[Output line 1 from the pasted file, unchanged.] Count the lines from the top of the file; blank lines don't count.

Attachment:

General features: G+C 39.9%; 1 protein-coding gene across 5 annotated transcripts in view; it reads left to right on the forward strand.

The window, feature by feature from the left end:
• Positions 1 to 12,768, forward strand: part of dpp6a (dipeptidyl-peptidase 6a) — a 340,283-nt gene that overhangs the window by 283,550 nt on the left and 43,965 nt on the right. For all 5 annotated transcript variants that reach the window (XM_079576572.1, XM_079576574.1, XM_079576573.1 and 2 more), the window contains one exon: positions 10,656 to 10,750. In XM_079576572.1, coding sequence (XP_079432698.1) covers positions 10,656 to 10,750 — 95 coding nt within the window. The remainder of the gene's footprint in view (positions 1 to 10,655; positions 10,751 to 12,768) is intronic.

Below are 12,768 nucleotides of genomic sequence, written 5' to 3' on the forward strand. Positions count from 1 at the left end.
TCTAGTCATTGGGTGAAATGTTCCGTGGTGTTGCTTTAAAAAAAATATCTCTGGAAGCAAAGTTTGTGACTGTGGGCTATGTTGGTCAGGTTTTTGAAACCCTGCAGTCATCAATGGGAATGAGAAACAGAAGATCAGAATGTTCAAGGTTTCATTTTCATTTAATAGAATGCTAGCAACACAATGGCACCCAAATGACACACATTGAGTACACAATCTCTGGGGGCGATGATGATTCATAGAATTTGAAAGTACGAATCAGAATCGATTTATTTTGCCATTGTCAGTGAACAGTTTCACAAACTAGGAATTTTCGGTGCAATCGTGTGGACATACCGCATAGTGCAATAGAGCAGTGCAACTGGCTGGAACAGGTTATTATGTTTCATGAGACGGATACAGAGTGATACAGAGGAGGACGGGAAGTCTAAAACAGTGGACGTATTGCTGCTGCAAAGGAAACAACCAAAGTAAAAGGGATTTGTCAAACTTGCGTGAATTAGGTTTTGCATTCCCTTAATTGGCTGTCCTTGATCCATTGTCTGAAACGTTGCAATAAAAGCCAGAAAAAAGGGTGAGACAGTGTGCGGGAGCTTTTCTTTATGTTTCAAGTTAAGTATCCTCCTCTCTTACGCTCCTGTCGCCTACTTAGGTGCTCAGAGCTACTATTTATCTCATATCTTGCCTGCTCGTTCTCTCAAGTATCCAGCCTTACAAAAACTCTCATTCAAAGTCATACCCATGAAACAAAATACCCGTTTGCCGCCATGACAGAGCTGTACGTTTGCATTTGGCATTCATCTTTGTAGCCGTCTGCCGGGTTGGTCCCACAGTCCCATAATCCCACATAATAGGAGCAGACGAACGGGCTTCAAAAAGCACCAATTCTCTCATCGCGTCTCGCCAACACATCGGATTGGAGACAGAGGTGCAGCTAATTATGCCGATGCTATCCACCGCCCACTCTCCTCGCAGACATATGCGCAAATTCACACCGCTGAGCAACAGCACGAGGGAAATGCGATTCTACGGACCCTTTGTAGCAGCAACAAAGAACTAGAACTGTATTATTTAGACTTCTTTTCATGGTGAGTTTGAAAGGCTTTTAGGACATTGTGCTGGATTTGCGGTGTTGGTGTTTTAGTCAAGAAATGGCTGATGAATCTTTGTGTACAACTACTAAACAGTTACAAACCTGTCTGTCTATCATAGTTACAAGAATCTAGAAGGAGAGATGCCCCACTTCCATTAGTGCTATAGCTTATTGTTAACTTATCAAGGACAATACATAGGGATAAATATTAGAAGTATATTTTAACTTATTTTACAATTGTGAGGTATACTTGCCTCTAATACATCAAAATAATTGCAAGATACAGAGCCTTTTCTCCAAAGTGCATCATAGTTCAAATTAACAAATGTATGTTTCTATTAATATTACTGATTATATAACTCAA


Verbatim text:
General features: G+C 39.9%; 1 protein-coding gene across 5 annotated transcripts in view; it reads left to right on the forward strand.